• The footprint value can be offset by purchasing additional, verifiable renewable energy or energy efficiency credits. The quantity of renewable energy capacity created or energy demand and carbon dioxide emissions saved is calculated and utilized to determine the user's “distance” from carbon neutrality. The system is responsible for the interaction between offset and footprint values, though it appears that the Personal Energy Advisor is responsible for this interaction on the Web Site provided in accordance with the present invention. The system incorporates energy use and carbon dioxide emission offsets to maximize the ability of consumers and organizations to influence a transition towards a sustainable future. The user is able to view its initial footprint, current footprint, reductions, offsets, and quantity away from carbon neutrality for each of the simultaneous outputs and any combination of them.
  • The system runs various other processes besides the subcategory interaction linking baseline usage, reductions and offset values in order to maximize accuracy and customizability for the user. It should be appreciated that, due to the interaction of the algorithms involved, each input may change more than one value in more than one subcategory or category in either the Personal Energy Advisor or the EMS. For example, if a user commits to install solar panels on their rooftop, this installation will change the emission factor associated with electricity use in the user's home. Any actions or purchases that reduce home electricity use will be updated automatically to take into account this change in emission factors, thereby maintaining the overall accuracy of reduction calculations. Because the EMS and the Personal Energy Advisor interact with one another through a set of feedback mechanisms defined in the system, the high-resolution character of the Personal Energy Advisor outputs is not countervailed by even the lowest user engagement levels with the EMS.
  • In addition, the reduction in the user's carbon footprint and energy use that is determined based on an input value or a change in a previously input value may be capped based on a subcategory allowance. For example, if the user indicates that the user has replaced all light bulbs in the home with energy saving bulbs, the reduction in the carbon footprint may be capped by the allowance provided for the home appliance category. This minimizes the influence of human error by preventing a user from indicating more savings in a specific subcategory than was previously determined by algorithms comprising that subcategory. Thus, Personal Energy Advisor subcategory outputs are limited in their ability to change the aggregate category and total outputs.
  • The system also dynamically updates the user's initial footprint when the user inputs information into EMS or Personal Energy Advisor algorithms that provide more specific information than those currently stored in the footprint. For example, if the user initially indicates that they use a natural gas water heater to heat their water and does not provide further information, the system assigns that gas water heater an efficiency rating based on the average natural gas water heater currently on the market and the average age of water heaters installed in similar house types in the user's region. The user may later install a low flow showerhead and indicate at that time the specific age of the water heater in the home. If the age of the water heater input in the Personal Energy Advisor algorithm differs from the one used in the EMS algorithm, the value in the EMS algorithm will be updated, either by being replaced or being proportionally raised or reduced, depending on the circumstance. Thus, the more behavioral changes and purchases the user makes, the more the system learns and adapts to supplement and refine the user's EMS profile. The system thus gives the EMS and Personal Energy Advisor a lens on the entire set of data stored for any particular user and thereby enables each to make the other more precise, customized and user-friendly.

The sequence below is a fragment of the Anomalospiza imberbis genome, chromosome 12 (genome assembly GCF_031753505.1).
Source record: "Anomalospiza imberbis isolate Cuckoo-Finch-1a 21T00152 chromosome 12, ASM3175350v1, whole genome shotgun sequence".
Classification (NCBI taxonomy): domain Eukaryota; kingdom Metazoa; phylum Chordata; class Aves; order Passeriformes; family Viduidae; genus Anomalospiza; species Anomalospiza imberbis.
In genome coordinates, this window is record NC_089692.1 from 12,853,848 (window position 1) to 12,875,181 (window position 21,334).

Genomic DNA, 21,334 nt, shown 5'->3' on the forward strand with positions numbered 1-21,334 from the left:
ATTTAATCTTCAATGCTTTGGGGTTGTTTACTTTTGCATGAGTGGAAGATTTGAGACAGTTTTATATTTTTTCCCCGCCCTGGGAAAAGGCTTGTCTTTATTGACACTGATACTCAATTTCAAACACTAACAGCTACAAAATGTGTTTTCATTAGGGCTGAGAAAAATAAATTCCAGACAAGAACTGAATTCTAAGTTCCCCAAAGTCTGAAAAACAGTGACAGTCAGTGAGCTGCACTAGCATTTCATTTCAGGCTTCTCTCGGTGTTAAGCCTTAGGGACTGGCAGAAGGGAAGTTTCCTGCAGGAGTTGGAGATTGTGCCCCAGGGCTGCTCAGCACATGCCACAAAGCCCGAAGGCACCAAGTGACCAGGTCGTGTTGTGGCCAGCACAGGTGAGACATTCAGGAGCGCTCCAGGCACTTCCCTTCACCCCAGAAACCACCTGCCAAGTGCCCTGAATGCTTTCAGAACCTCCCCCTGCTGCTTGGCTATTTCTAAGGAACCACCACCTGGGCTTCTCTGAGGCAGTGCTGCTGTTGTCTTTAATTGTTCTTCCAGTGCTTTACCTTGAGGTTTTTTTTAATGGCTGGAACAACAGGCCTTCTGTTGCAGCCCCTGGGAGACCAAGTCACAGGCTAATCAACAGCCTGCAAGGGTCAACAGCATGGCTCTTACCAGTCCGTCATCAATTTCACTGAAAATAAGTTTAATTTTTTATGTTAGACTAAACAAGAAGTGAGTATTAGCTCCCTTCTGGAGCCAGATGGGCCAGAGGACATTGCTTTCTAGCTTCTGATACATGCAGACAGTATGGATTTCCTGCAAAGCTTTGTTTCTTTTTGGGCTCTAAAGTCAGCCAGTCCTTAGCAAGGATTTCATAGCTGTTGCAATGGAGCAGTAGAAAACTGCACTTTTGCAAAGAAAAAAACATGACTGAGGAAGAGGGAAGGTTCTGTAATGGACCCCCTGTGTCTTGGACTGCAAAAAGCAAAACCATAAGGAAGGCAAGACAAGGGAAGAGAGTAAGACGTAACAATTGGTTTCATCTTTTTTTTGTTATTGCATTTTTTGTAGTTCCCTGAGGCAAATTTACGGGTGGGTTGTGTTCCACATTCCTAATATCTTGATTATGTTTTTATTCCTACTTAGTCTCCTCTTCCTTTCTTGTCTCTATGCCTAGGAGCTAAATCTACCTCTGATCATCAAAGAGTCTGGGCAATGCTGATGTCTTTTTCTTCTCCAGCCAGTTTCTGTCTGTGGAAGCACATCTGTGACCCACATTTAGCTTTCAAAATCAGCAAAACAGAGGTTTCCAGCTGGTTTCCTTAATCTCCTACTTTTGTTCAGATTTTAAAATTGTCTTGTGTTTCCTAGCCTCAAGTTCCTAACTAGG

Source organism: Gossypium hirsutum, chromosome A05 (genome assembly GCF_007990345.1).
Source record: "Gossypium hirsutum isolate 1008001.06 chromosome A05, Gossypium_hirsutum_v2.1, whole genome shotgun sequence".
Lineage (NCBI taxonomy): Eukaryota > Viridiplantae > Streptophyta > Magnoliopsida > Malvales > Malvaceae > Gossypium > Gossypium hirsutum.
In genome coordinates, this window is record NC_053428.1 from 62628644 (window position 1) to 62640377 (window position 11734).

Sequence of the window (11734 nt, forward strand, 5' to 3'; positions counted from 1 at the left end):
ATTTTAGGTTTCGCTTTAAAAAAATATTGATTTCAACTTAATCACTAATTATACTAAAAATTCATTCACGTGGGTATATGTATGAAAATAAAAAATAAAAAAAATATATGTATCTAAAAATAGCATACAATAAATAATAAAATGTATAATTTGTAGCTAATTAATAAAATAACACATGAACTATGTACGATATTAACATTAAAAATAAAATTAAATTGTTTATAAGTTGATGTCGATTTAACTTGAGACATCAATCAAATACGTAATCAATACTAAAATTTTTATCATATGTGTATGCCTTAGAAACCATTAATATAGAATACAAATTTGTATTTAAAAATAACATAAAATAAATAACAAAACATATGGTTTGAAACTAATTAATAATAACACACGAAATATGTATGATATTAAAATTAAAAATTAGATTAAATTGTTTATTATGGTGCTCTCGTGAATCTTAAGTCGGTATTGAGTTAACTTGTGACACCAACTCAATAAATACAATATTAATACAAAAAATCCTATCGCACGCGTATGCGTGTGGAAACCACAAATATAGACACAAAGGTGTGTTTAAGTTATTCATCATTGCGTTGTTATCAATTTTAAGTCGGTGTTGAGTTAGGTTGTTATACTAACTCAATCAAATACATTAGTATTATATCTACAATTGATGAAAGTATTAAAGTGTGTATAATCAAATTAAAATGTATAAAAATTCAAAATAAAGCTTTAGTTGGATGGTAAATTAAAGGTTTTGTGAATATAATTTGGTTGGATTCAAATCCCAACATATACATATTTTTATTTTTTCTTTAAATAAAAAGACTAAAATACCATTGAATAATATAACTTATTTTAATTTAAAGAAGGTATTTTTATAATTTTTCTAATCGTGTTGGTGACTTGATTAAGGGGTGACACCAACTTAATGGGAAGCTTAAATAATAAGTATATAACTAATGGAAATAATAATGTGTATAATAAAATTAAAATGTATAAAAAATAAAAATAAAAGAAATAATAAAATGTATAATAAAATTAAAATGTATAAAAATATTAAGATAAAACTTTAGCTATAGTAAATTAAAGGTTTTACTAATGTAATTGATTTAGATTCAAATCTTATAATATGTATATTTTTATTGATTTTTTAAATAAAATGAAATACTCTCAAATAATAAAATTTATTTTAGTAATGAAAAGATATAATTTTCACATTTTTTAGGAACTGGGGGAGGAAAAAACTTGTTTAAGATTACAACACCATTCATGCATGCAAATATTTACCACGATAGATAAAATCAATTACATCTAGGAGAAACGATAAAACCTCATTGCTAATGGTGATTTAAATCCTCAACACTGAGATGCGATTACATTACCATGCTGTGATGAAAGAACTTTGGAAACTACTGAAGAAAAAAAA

• The system also accounts for a host of complex interactions between the EMS and various actions, purchases and behavioral changes. For example, if a user commits to install a new high-efficient natural gas fired hot water heater, this will change the emission reductions of any prior hot water-related actions undertaken by the user. If the user in question has already installed low flow showerhead, replacing the water heater reduces the carbon emissions obtained from the low flow showerhead purchase. By tracking over sixty key variables in the user's profile, such as water heater age and fuel type, the present invention is able to account for the entire range of potential interactions between energy end-use characteristics, behavioral changes, actions and purchases to adjust the simultaneous outputs. The system thus unites the EMS and the Personal Energy Advisor to create a comprehensive energy use and carbon dioxide emissions monitor, customized greening advisor and tracking system, and personalized e-commerce platform.
  • III. Community Connect